“Only God has the love we need—yet we’ve turned away from him, except to demand convenient instructions and cooperative help. So we manage every relational encounter with self-need as our ultimate value. We talk about topics we can handle. We try to build our mate’s self-esteem so we can feel good about ourselves. We pout so friends will ask what’s wrong. We tell jokes to keep from revealing loneliness. Self-need plus self-management—a spirit of entitlement and an attitude of independence—become the foundation of our lives, the bottom layer of ice. We become hopelessly religious.” —Larry Crabb
Go to church—but not for the music, the coffee, self-help sermons or bragging rights to how great the place makes you feel—pageantry that covers up wicked hearts never impressed Him. Go for Him. He’s there and He’s waiting, because He loves you more than you can know. We have no Christian entitlements—everything is blood-bought by Him before whom every knee shall bow. Go to church—revel in His love and majesty and bow your knee. But go. It’s not religion—it’s just Him.
See you Sunday.
“Men do not reject the Bible because it contradicts itself, they reject the Bible because it contradicts them.” —Paul Harvey
“My truth” is just another way of saying “The real thing offends me.” Actually, the real thing saves you, and it’s plain as the print on the page.
Tough day? Philosopher Simone Weil had many. She also saw God’s grace while dying of tuberculosis…
“The extreme greatness of Christianity lies in the fact that it does not seek a supernatural cure for suffering, but a supernatural use of it.”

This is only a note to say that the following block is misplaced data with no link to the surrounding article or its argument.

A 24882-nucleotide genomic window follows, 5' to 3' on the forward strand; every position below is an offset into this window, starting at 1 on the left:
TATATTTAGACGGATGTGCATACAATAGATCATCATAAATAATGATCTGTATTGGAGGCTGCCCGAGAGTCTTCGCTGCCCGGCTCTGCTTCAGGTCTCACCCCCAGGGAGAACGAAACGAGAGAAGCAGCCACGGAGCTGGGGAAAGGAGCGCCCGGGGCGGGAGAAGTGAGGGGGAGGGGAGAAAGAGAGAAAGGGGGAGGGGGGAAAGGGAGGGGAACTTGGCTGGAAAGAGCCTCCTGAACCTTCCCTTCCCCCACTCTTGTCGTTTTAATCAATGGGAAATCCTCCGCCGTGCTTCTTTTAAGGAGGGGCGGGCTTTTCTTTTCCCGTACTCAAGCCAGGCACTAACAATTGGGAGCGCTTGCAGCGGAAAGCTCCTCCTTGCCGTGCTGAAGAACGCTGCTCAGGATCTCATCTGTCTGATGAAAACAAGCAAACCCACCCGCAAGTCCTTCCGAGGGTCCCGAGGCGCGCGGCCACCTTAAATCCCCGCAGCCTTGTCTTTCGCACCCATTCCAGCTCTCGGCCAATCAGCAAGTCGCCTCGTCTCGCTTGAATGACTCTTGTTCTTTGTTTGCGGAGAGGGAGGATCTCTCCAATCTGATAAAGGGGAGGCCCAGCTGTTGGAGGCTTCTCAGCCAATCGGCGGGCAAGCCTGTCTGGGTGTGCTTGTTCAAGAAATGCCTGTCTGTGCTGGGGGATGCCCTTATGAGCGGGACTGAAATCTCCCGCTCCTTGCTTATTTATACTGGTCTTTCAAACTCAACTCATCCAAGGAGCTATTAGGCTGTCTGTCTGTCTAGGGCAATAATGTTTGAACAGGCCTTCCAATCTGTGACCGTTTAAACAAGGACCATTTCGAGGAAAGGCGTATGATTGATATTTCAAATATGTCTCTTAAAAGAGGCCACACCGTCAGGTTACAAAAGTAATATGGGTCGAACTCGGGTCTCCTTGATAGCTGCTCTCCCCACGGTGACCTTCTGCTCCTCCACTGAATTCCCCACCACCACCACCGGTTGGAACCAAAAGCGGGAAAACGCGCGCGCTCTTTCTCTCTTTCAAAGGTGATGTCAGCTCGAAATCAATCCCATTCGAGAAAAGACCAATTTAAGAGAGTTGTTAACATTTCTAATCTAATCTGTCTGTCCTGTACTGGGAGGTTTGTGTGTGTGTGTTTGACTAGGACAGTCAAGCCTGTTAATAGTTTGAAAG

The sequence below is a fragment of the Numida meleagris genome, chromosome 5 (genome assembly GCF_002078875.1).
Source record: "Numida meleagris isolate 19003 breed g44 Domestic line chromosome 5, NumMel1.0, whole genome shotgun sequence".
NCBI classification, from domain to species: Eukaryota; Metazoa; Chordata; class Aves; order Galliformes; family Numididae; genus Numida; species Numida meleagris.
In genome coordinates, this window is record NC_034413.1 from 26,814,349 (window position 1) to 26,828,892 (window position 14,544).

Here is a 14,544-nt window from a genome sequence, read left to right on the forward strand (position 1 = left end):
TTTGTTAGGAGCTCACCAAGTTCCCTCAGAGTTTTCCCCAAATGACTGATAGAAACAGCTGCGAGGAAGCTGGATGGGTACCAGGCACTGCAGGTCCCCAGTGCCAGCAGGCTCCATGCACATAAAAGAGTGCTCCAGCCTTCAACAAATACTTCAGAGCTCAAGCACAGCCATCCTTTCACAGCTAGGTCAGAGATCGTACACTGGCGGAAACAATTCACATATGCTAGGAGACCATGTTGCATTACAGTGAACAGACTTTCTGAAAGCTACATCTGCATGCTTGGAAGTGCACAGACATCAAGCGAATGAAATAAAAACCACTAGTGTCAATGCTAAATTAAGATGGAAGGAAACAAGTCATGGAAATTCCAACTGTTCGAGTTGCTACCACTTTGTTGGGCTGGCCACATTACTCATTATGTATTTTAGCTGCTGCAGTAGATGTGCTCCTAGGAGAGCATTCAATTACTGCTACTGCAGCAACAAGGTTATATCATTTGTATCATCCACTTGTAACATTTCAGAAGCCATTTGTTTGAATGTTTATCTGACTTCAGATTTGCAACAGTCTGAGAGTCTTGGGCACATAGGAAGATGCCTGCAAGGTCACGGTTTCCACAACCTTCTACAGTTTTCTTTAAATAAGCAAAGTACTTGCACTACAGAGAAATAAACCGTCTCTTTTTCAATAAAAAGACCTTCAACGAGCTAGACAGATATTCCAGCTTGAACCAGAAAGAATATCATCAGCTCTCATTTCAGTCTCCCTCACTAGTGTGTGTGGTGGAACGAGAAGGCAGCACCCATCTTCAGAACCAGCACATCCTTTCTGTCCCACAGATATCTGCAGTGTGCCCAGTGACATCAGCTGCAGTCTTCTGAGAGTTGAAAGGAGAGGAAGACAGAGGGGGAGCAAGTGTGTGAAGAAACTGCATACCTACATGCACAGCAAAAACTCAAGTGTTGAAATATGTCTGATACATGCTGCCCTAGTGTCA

It amazes me that even when God doesn’t ease our sufferings, He can still be glorified through them. That alone may be the greatest comfort of all.
A fascinating tale is told of General William Booth, founder of the Salvation Army. The account might be legendary, but it is also wonderfully provocative. The story goes that around 1900 the General was preparing to send his annual Christmas greeting to all his Salvationists serving around the world. Since this had to be done by telegraph—which charged for each word sent—the whole process proved quite expensive. Times were tough that year, and it was calculated that there was only enough money available to wire a single word to each missionary. The one-word message the General chose to send simply said, “Others!”
I have found that when I set out to make my day good for me or do good things for myself, at the end of that day I ponder whether or not it was truly a good day. And as I reflect on my puzzling lack of fullness, I wonder why I am even concerned about it at all.
Ever felt like that?
But when I set out to make the day better for someone else, for “others”—an encouraging phone call or visit, a prayer for a friend, a kind word to a stranger, lending a helping hand with a chore or just holding a hand—when my day has been about others, I sleep well at night and never wonder whether or not the day was good. It was.
Life is always about others—we’re built that way despite all the selfie trends floating around this world. And others is what Jesus has always been about. Look at everything He did—it was always for someone else. You can even tell by His arrival on earth as a baby and by how much we cherish that thing we call the “Christmas Spirit”. God gave us Jesus and Jesus gave everything. But He also took a few things, too—our sins and our guilt, and He took the sting out of death. For others. For us. For you.
So, have Merry Christmas and remember to have a wonderful day—every day. Like Jesus.